U.S. Set to Expand Naval Base in Papua New Guinea

April 6, 2024 9:13 PM
Builder 3rd Class Nicolas Buccafuri, Construction Electrician Constructionman Robert Neely, and Construction Electrician 3rd Class Nicolas Bartholomew, hang a battalion evaluation equipment program sign for Naval Mobile Construction Battalion (NMCB) 5 at Lombrum Naval Base, Papua New Guinea in 2021. US Navy Photo

In an effort to push back China’s influence and expand its presence in Oceania, the U.S. is renovating Lombrum Naval Base on the Island of Los Negros in Papua New Guinea.

The U.S. recently announced that the U.S. Navy is looking at three projects for Lombrum: a 7,556-square-foot Regional Maritime Training Center; a 7,351-square-foot small Boat Team and Boson Facility; and overhauling a 118-foot-long deteriorated small boat jetty. The combined expected price tag for these projects ranges from $11 million to $25 million.

“These…projects will support the PNGDF (Papua New Guinea Defence Force), maritime security operations, U.S. military personnel participating in joint exercises, and USINDOPACOM Theater Campaign Plan with various critical facilities located at Lombrum Naval Base.” reads the announcement.

The U.S. announced plans to redevelop Lombrum naval base in 2018, when former Vice President Mike Pence, announced that the U.S. would partner with both Australia and Papua New Guinea on the initiative.

The Trump administration saw the move as a response to Chinese infrastructure projects. However, the U.S. did not allocate any funds towards the redevelopment effort.

Currently, Lombrum naval base is one of six facilities on Papua New Guinea to which U.S. personnel have an unimpeded access under the Defense Cooperation Agreement signed between Washington and Port Moresby in 2023.

Under the defense pact, the U.S. is allowed to use three airports, two ports and one naval base for training, transit and pre-position equipment, supplies and materiel. However, the agreement does not allow the U.S. to station forces in Papua New Guinea permanently.

The naval base, which is currently home to four Guardian-class Patrol Boats, began a $150 million multi-year redevelopment funded by Australia in 2020. It is scheduled to conclude in September of 2024.

USNI News Graphic

The 2020 redevelopment includes a new electricity generation facility, new training and living accommodations, and repairing facilities for the Guardian-class Patrol Boats. The newly announced projects will add on-site patrol boat maintenance facilities.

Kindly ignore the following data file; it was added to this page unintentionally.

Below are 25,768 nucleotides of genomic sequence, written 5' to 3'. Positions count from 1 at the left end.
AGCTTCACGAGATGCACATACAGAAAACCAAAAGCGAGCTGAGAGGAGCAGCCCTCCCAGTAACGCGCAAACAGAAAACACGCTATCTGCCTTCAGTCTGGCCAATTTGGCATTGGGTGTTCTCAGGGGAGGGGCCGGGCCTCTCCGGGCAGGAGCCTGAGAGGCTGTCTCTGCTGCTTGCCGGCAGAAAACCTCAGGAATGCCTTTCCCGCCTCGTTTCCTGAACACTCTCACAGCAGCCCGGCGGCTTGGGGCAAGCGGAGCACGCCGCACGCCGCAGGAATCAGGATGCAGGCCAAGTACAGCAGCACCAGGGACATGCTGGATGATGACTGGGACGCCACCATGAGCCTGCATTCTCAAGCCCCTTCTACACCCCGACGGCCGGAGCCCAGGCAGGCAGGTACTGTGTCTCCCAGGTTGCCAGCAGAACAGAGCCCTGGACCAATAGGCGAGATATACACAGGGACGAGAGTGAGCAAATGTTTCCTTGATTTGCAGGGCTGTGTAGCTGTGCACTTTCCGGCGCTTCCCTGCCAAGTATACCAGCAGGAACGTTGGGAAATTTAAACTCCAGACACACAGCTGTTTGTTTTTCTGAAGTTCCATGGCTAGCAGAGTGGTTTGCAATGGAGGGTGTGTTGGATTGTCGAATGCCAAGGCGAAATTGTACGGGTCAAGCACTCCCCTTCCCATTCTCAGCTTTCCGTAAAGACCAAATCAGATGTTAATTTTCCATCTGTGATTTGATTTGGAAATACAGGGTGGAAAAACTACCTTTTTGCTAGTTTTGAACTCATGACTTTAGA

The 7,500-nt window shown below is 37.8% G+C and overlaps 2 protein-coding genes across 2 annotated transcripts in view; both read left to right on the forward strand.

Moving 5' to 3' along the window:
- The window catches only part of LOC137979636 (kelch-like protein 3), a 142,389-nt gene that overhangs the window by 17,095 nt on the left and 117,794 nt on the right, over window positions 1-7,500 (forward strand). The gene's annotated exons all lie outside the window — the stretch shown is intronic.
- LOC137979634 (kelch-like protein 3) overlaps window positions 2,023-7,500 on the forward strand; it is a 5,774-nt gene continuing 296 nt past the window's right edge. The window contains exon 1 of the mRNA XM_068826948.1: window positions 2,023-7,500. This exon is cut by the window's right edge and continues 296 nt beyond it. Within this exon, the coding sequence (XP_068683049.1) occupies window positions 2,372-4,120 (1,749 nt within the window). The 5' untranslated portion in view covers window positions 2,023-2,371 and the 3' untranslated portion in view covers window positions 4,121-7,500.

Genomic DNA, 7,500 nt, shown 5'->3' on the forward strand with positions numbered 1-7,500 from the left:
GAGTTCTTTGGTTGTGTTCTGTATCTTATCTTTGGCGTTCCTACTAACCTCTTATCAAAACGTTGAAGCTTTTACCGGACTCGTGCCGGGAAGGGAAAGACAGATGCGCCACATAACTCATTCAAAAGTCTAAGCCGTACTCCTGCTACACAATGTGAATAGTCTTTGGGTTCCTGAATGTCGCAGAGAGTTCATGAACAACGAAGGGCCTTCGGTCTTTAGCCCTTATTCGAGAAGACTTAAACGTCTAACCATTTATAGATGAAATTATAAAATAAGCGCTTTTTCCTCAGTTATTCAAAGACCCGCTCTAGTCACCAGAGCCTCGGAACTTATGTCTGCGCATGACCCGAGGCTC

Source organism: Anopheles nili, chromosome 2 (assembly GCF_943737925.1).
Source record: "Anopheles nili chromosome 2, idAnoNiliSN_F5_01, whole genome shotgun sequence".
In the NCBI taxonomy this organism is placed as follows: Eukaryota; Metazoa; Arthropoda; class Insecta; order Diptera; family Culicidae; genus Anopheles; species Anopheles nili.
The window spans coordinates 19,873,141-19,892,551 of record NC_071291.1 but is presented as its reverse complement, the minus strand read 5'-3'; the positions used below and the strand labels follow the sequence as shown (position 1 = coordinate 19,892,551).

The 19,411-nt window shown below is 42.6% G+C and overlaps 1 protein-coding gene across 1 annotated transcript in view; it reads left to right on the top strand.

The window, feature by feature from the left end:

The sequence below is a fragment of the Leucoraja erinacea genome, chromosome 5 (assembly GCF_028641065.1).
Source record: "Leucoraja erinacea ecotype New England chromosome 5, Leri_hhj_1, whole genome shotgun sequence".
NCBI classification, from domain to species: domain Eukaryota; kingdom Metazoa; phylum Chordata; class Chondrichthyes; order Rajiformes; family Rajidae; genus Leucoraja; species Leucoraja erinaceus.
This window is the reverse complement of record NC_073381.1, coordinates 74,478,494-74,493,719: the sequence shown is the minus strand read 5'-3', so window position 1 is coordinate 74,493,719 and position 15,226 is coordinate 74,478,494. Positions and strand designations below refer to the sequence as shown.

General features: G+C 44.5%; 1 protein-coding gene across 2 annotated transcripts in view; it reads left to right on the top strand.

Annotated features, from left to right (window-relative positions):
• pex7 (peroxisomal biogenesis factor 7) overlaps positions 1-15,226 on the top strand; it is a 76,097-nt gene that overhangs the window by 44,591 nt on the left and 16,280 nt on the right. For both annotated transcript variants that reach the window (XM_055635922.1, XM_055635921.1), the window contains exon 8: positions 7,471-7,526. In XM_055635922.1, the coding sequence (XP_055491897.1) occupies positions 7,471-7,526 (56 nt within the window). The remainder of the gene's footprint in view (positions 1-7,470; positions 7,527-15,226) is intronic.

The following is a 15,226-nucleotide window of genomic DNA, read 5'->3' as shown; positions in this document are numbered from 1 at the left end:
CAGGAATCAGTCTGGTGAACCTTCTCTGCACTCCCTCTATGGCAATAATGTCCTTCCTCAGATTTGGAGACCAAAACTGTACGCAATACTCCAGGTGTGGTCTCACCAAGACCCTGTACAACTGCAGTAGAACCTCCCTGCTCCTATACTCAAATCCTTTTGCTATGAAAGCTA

The existing facilities at the base include a 410-foot wharf and a 278-foot wharf. While they’re insufficient to support most of the U.S. Navy’s surface combatants, they can accommodate U.S. Coast Guard vessels, such as Sentinel-class cutters based out of Naval Base Guam. Larger ships can anchor in Lombrum Bay, a natural harbor.

The U.S. similarly funded an expansion of Ream Naval Base in Cambodia back in 2019. However, a secret pact signed between Beijing and Phnom Penh resulted in a Chinese takeover of the base. U.S. funded facilities were subsequently razed to the ground. At the time, the takeover seemed like a significant setback for Washington’s attempts to counter Chinese influence in the region.

Since then, the U.S. has been spreading out forces and stocks from a number of major bases in the Pacific.

The U.S. started funding infrastructure modernization and expansion efforts across the Pacific under the Pentagon’s Pacific Deterrence Initiative (PDI) including aircraft parking aprons at Base Air Base in the Philippines and Darwin Air Base in Australia; naval Port expansions at Tinian in the Northern Mariana Islands; Yap in Micronesia; and Koror in Palau.

In its current form, the base is well situated to support joint law enforcement patrols to counter Illegal, unreported and unregulated (IUU) fishing that has plagued the region, though it would need more investments to host many of Australia and America’s naval vessels.




Zach Abdi

Zach Abdi is a freelance defense writer and analyst based in Helsinki, Finland. He is interested in U.S. military modernization.

Get USNI News updates delivered to your inbox